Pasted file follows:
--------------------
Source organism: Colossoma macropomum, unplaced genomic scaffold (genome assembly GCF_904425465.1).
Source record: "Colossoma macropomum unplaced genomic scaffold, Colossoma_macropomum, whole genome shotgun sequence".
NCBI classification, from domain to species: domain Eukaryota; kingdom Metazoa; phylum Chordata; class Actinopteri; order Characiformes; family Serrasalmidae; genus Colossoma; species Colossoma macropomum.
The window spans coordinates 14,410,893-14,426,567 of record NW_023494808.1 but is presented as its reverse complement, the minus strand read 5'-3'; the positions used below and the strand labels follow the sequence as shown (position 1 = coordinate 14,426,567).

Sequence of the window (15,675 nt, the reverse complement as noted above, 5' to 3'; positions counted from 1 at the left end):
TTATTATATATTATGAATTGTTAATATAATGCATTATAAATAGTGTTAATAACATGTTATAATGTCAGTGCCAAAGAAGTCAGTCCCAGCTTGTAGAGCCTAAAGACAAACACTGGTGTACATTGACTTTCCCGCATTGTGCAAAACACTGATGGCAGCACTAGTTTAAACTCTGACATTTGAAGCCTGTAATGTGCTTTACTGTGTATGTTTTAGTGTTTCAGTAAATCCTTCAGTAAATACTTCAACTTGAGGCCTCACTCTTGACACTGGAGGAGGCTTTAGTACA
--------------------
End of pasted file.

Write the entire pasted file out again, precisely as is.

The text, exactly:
Source organism: Colossoma macropomum, unplaced genomic scaffold (genome assembly GCF_904425465.1).
Source record: "Colossoma macropomum unplaced genomic scaffold, Colossoma_macropomum, whole genome shotgun sequence".
NCBI classification, from domain to species: domain Eukaryota; kingdom Metazoa; phylum Chordata; class Actinopteri; order Characiformes; family Serrasalmidae; genus Colossoma; species Colossoma macropomum.
The window spans coordinates 14,410,893-14,426,567 of record NW_023494808.1 but is presented as its reverse complement, the minus strand read 5'-3'; the positions used below and the strand labels follow the sequence as shown (position 1 = coordinate 14,426,567).

Sequence of the window (15,675 nt, the reverse complement as noted above, 5' to 3'; positions counted from 1 at the left end):
TTATTATATATTATGAATTGTTAATATAATGCATTATAAATAGTGTTAATAACATGTTATAATGTCAGTGCCAAAGAAGTCAGTCCCAGCTTGTAGAGCCTAAAGACAAACACTGGTGTACATTGACTTTCCCGCATTGTGCAAAACACTGATGGCAGCACTAGTTTAAACTCTGACATTTGAAGCCTGTAATGTGCTTTACTGTGTATGTTTTAGTGTTTCAGTAAATCCTTCAGTAAATACTTCAACTTGAGGCCTCACTCTTGACACTGGAGGAGGCTTTAGTACA